Butting heads: The boy who cried bubble vs. The optimists
Sep 1, 2010
September 1, 2010
I don’t want to sound like a broken record, but there’s been a lot of buzz about whether Canada is in a housing bubble or not. Most recently, two reports were issued that came to highly conflicting conclusions.
One released by the Canadian Centre for Policy Alternatives insists that prices in six major cities are overvalued and are due for a correction. The other, released by the think tank C.D. Howe, insists that due to our more stringent regulatory practices, Canada will be fine.
So what’s the deal?
THE BOY WHO CRIED BUBBLE
I am of the opinion that economists, especially after a bubble pops in one place, point fingers at anything that might be a bubble. After all, if there was no bubble their study just gets lost in the mess of all the other economic projections. But, if a bubble does pop they can pull it out and say “See, I told you so”.
But more seriously, the report presented by the Canadian Institute for Policy Alternatives details some pretty interesting statistics about trends in the Canadian market. But keep in mind that this is a left-of-center organization funded largely by trade unions and individual donors. I’ve noticed that left-leaning publications tend to cry bubble more often than center or right-of-center publications because they really HATE speculation messing up the actual “productive” economy.
Housing prices have stayed in a narrow range of 3 to 4 times income in the 20 years before 2000. The problem is, says Macdonald, is that housing prices adjusted for income today are anywhere from 4.7 to 11.3 times annual income in the six major areas.
That sounds pretty scary. In the online discussion on the Globe and Mail website regarding the report released by the Canadian Centre for Policy Alternatives someone brought up an interesting point about rising debt-to-income ratios. Although it has changed for the worse (i.e. our mortgage payments are eating up more and more of our income) that could just be a permanent change that the Canadian real estate market has to swallow. Other countries have permanently high debt-to-income ratios.
That sounds pretty scary. But, it doesn’t necessarily mean a US-style crash. I mean, there are definitely market corrections that don’t end catastrophically. Who’s to say that prices will plummet instead of plateauing and decreasing a moderate amount (say 5-10%)?
The C.D. Howe Institute is a non-profit, independent think tank that espouses to improve the standard of life for Canadians through sound policy decisions. They’re funded primarily by individuals and corporate donors, so you can bet they concluded that the housing market is going to be okay. But, that being said, I largely agree with them. It’s just important to be aware and take what they have to say with a a grain of salt.
Phew. Okay, enough preamble. The C.D. Howe Institute is arguing that the crisis in the US was caused by problems with regulatory practices that Canada doesn’t have. What are those problems? Oh, you know, giving out mortgages to people with no income and no job. Or allowing people to make interest-only payments (basically providing the same payment structure as a credit card).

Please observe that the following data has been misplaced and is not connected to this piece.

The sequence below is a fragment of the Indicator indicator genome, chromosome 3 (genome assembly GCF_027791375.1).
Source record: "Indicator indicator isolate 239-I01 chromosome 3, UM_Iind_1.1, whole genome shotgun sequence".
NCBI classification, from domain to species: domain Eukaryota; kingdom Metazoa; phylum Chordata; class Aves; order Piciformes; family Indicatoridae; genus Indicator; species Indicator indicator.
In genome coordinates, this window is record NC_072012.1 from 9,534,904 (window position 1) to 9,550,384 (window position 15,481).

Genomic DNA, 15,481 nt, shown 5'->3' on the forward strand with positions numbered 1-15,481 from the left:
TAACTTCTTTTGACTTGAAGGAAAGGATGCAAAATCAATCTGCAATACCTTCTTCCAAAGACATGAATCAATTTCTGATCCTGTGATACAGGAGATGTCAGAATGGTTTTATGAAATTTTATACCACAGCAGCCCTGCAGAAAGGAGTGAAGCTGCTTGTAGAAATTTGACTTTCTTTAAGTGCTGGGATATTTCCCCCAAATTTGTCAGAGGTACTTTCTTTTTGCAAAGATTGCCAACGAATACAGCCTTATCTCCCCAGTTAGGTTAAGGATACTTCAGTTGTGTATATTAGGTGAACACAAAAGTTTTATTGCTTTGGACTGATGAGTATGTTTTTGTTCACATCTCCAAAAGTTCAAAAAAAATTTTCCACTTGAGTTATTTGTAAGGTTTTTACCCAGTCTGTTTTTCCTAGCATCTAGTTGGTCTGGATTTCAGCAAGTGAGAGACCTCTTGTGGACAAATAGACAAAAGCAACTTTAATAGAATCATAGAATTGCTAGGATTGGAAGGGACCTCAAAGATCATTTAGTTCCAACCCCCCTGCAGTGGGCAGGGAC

So I have to admit here that Canada did have some pretty lax policies for a while there. According to the Globe and Mail:
Indeed, after a short period of looser standards from 2003-2006, the government clamped down and forbade zero-per-cent-down mortgages with amortization periods longer than 35 years. It further tightened standards this year, insisting buyers qualify for mortgages at the five-year rate instead of the lower variable rate, and insisting on higher down payments for investment properties.
So what they’re saying is that we have a capable government that can handle it. But the other report was quoting a bunch of price statistics, while this report draws on a qualitative assessment of our regulatory structure.
IT’S LIKE COMPARING APPLES AND ORANGES BUT…
So in the end, it’s somewhat difficult to compare the two reports. But you have to keep one thing in mind. A housing crisis begins with foreclosures. And a lot of them. It’s not about whether this city is overvalued because of this population growth statistic or that income-to-debt ratio. It’s about whether or not individuals start to become unable to afford their homes. Maybe people are adjusting the amount set aside for mortgage payments and spending less on other things (especially in Vancouver).
I think the Canadian government has done everything a government can be expected to do to control this housing bubble. And they’ve done it well. To project that Canada will experience a US-style crash is almost an insult to a federal government which has taken prudent steps to avoid the bubble.
Come on, Canada. The world has faith in us. The head of our Central Bank even made Time’s list of most influential people. We need to have faith in our government and Central Bank too.